Gov. Michelle Lujan Grisham and a key legislative panel released their respective plans Wednesday to fix a sharp decline in state revenue, mostly seeing eye to eye on how to mend a budget gap caused by plummeting tax revenue and oil prices amid the novel coronavirus pandemic.
Both the executive and legislative branches are proposing to use a combination of spending cuts, reserves and federal funding to deal with a projected $2 billion drop in state revenue for the next fiscal year. With the Legislature scheduled to convene for a special session next week, the two branches are already largely in agreement, the governor said.
“We are incredibly close to the discussions that we’re hearing and feedback that we’re getting from the Legislature,” Lujan Grisham said. “That’s how we should be headed into the special session, with much more agreement than not.”
Lujan Grisham and the Legislative Finance Committee, a key bipartisan panel that oversees budgetary issues, both call for drawing down the state’s reserves from 25 percent to around 12 percent of spending, which would leave reserves at $873 million, according to the governor’s proposal.
Both branches unveiled similar proposals for budget cuts for fiscal year 2021 — $652 million in the case of the governor’s plan and between $587 million and $626 million according to the legislative panel’s plan. They also both call for using between $725 million and $750 million in funding from a federal stimulus package.
“I’m pretty happy with what we’ve come up with,” said Rep. Patty Lundstrom, chairwoman of the House Appropriations and Finance Committee.
The two solvency plans do contrast in areas that were high-profile parts of the budgetary process during the legislative session that culminated in February.
Both plans call for paring back the 4 percent pay increases approved for school employees and state workers, but Lujan Grisham wants to set the raises at 2 percent while the legislative committee proposes increases of either 1 percent or eliminating the increases completely.
The committee also wants to cut the $12 million in recurring funding and $5 million in one-time money for the Opportunity Scholarship program that has been one of the chief proposals of the Lujan Grisham administration. Funding for the program, which aims to provide free college tuition for New Mexicans, was pared back but ultimately approved during the last session.
“We’re recommending the elimination of this particular program,” LFC Deputy Director Charles Sallee said during the panel’s virtual meeting Wednesday.
According to Lujan Grisham’s plan, the cuts to the state budget would come from a number of sources, including a 4 percent reduction in spending for most state agencies, cuts in roads spending and reduced appropriations to K-5 Plus programs.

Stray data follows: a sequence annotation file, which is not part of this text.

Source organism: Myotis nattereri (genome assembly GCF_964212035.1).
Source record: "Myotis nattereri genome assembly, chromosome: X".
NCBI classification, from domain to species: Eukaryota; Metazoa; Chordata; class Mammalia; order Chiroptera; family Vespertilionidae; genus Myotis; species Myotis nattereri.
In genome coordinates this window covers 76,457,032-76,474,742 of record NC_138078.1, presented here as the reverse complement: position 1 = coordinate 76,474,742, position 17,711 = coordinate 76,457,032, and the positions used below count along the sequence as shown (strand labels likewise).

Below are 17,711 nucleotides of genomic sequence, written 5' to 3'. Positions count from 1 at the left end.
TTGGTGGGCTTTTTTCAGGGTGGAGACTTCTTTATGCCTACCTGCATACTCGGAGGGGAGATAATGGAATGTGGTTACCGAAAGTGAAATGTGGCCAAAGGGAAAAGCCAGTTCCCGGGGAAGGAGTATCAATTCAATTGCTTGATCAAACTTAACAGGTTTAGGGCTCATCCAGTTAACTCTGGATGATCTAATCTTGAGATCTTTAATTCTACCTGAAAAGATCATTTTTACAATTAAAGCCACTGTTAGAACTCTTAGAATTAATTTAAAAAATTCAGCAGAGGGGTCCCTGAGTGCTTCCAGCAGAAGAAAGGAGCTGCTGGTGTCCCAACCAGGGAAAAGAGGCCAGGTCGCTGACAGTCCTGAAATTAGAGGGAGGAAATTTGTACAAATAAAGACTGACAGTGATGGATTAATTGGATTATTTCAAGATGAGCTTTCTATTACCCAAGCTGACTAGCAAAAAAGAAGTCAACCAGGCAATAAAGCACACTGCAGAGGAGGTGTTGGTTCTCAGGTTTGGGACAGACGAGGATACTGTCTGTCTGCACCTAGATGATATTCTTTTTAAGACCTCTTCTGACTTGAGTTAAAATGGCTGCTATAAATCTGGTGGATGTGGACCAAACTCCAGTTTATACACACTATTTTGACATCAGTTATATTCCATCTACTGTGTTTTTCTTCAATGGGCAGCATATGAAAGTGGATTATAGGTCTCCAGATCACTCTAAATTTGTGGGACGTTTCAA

The executive and legislative branches also propose paring back the one-time allocation approved for a new trust fund for early childhood education, from $320 million to $300 million.
Both the governor and legislators stressed the budgetary difficulties won’t end with the special session.
“We should be prepared for 24 months of what is fair to present as austerity in the state,” Lujan Grisham said.
Lawmakers said there will be plenty more work to do in the future, as state economists are also projecting a big revenue decline for fiscal year 2022 — $1.7 billion less than originally forecast.
“If we don’t get some significant recovery between now and next year, we’re going to have some very serious problems going into ’22,” said Sen. Bill Burt, R-Alamogordo. “With even moderate recovery, we may still be in a bind.”
Sen. John Arthur Smith, chairman of the Senate Finance Committee, said he also is concerned about oil revenue, noting a recent recovery in crude prices won’t help the state out of its current crunch because the number of active drilling rigs has dropped dramatically.
Still, the governor said the state is in a better position because of the high level of reserves it approved during the last legislative session.
“I’m really grateful we’ve held firm on higher reserves,” Lujan Grisham said. “That puts us in a remarkable situation to make sure we can be solvent moving forward.”
The governor also said any measures aimed at generating new revenues for the state, such as potential tax increases, likely will wait until next year.
“Where we are is to deal with solvency,” the governor said.
State economists have revised their revenue forecasts for the next fiscal year to only $5.9 billion, a 20 percent drop from the $7.9 billion that had been expected in their forecast in December. The state also is expected to take in $439 million less in revenue for the current fiscal year, which ends June 30.